verb (fidgets, fidgeting, fidgeted)[no object]
- 1Make small movements, especially of the hands and feet, through nervousness or impatience: the audience began to fidget and whisperMore example sentences
- Nate fidgeted, shuffling his feet and rolling his shoulders inside the itchy shirt.
- He fought not to fidget or shuffle his feet at the awkward silence that lay between them after their shared poem.
- They were barely fifteen feet away, and the terrorists had begun to fidget nervously.
- 1.1Be impatient or uneasy: [with infinitive]: he was fidgeting to get back to his shopMore example sentences
- No sooner do they arrive at their destination than he is already fidgeting to get back to work.
- If you're fidgeting to do something, take a walk or watch Oprah.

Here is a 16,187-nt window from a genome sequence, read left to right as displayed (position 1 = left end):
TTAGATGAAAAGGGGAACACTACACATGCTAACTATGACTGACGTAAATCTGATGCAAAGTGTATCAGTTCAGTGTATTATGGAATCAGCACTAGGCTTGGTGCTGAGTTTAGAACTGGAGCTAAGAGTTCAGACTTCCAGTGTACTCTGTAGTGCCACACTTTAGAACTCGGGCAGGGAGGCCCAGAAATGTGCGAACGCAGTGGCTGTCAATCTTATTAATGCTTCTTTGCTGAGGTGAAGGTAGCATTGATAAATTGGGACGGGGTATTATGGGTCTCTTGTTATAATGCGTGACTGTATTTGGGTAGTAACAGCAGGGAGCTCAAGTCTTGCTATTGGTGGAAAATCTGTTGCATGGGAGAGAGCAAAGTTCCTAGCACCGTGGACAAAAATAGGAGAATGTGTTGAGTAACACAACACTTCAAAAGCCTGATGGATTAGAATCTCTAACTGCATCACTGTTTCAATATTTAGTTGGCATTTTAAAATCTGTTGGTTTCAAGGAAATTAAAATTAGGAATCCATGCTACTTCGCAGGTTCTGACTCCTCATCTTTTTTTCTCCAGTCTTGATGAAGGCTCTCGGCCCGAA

nounBack to top
- 1A person who fidgets.More example sentences
- He was also a bit of a fidget, I'd observed him earlier in the day spending a good 30 minutes clearing the surrounding area of bits of tree, weed and bottles washed in by the tide.
- I remember from the old days, when a weekly trip to the cinema was a vital part of life, that a fidget spoils the show for everybody.
- 1.1 (usually fidgets) A state of mental or physical restlessness or unease: Captain Osborne had the fidgetsMore example sentences
- But what about mild depression, the kind of sadness that puts you in a fidget, makes you lose sleep, dulls your appetite and your wit, and saps your energy?
- For the rest of the period, Nicole had the fidgets.
- This summer, for those road trips where I-spy and license-plate bingo are no longer enough, you might want to consider another way to fight the fidgets.
- More example sentences
- The team indicated fidgeters burn off the calories, while couch potatoes can pile on the pounds.
- And in case, you haven't figured out already - Jon isn't much of a fidgeter.
- He's a compulsive fidgeter, so any sort of ring, bracelet, etc. runs the risk of getting lost when he starts playing with it.
late 17th century: from obsolete or dialect fidge 'to twitch'; perhaps related to Old Norse fikja 'move briskly, be restless or eager'.